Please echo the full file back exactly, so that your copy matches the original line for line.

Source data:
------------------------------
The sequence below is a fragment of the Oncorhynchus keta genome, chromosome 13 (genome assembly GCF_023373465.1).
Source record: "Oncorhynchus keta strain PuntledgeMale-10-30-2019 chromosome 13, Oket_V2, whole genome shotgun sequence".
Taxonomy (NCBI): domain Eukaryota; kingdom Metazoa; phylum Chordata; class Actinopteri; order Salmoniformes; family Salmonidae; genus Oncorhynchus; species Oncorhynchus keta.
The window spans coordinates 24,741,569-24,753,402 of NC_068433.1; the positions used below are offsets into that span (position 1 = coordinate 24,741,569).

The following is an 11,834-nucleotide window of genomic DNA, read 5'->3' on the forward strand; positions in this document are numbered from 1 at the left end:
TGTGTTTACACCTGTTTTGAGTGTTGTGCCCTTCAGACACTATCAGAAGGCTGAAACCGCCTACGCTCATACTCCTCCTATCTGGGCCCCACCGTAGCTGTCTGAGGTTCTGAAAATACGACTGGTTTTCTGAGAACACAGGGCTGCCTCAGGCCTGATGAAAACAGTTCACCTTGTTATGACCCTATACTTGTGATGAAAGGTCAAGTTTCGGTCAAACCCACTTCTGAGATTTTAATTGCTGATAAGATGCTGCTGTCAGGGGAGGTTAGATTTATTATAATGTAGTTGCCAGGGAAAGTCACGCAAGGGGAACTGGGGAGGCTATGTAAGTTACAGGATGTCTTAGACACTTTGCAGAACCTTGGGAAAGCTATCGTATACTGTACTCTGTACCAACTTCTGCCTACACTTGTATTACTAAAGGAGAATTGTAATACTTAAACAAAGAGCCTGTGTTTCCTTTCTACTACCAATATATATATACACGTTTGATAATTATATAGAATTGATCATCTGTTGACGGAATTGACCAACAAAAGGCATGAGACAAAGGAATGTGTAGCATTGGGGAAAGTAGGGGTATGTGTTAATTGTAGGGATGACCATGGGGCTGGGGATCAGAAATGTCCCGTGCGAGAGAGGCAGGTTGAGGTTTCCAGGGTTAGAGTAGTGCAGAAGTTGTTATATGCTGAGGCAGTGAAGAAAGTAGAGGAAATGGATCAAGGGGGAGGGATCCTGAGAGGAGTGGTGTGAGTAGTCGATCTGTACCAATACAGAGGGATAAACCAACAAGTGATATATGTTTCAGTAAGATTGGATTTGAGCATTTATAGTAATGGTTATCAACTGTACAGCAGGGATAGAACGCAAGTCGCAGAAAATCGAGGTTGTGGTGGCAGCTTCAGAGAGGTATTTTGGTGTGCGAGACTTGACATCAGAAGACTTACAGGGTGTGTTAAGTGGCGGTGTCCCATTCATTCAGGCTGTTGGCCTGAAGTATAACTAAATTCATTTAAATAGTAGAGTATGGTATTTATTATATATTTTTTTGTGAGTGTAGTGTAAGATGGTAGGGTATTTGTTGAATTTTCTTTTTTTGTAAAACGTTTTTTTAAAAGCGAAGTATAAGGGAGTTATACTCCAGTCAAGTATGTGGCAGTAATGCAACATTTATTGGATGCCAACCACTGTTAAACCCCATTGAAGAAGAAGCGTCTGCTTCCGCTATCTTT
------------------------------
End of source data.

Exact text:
The sequence below is a fragment of the Oncorhynchus keta genome, chromosome 13 (genome assembly GCF_023373465.1).
Source record: "Oncorhynchus keta strain PuntledgeMale-10-30-2019 chromosome 13, Oket_V2, whole genome shotgun sequence".
Taxonomy (NCBI): domain Eukaryota; kingdom Metazoa; phylum Chordata; class Actinopteri; order Salmoniformes; family Salmonidae; genus Oncorhynchus; species Oncorhynchus keta.
The window spans coordinates 24,741,569-24,753,402 of NC_068433.1; the positions used below are offsets into that span (position 1 = coordinate 24,741,569).

The following is an 11,834-nucleotide window of genomic DNA, read 5'->3' on the forward strand; positions in this document are numbered from 1 at the left end:
TGTGTTTACACCTGTTTTGAGTGTTGTGCCCTTCAGACACTATCAGAAGGCTGAAACCGCCTACGCTCATACTCCTCCTATCTGGGCCCCACCGTAGCTGTCTGAGGTTCTGAAAATACGACTGGTTTTCTGAGAACACAGGGCTGCCTCAGGCCTGATGAAAACAGTTCACCTTGTTATGACCCTATACTTGTGATGAAAGGTCAAGTTTCGGTCAAACCCACTTCTGAGATTTTAATTGCTGATAAGATGCTGCTGTCAGGGGAGGTTAGATTTATTATAATGTAGTTGCCAGGGAAAGTCACGCAAGGGGAACTGGGGAGGCTATGTAAGTTACAGGATGTCTTAGACACTTTGCAGAACCTTGGGAAAGCTATCGTATACTGTACTCTGTACCAACTTCTGCCTACACTTGTATTACTAAAGGAGAATTGTAATACTTAAACAAAGAGCCTGTGTTTCCTTTCTACTACCAATATATATATACACGTTTGATAATTATATAGAATTGATCATCTGTTGACGGAATTGACCAACAAAAGGCATGAGACAAAGGAATGTGTAGCATTGGGGAAAGTAGGGGTATGTGTTAATTGTAGGGATGACCATGGGGCTGGGGATCAGAAATGTCCCGTGCGAGAGAGGCAGGTTGAGGTTTCCAGGGTTAGAGTAGTGCAGAAGTTGTTATATGCTGAGGCAGTGAAGAAAGTAGAGGAAATGGATCAAGGGGGAGGGATCCTGAGAGGAGTGGTGTGAGTAGTCGATCTGTACCAATACAGAGGGATAAACCAACAAGTGATATATGTTTCAGTAAGATTGGATTTGAGCATTTATAGTAATGGTTATCAACTGTACAGCAGGGATAGAACGCAAGTCGCAGAAAATCGAGGTTGTGGTGGCAGCTTCAGAGAGGTATTTTGGTGTGCGAGACTTGACATCAGAAGACTTACAGGGTGTGTTAAGTGGCGGTGTCCCATTCATTCAGGCTGTTGGCCTGAAGTATAACTAAATTCATTTAAATAGTAGAGTATGGTATTTATTATATATTTTTTTGTGAGTGTAGTGTAAGATGGTAGGGTATTTGTTGAATTTTCTTTTTTTGTAAAACGTTTTTTTAAAAGCGAAGTATAAGGGAGTTATACTCCAGTCAAGTATGTGGCAGTAATGCAACATTTATTGGATGCCAACCACTGTTAAACCCCATTGAAGAAGAAGCGTCTGCTTCCGCTATCTTT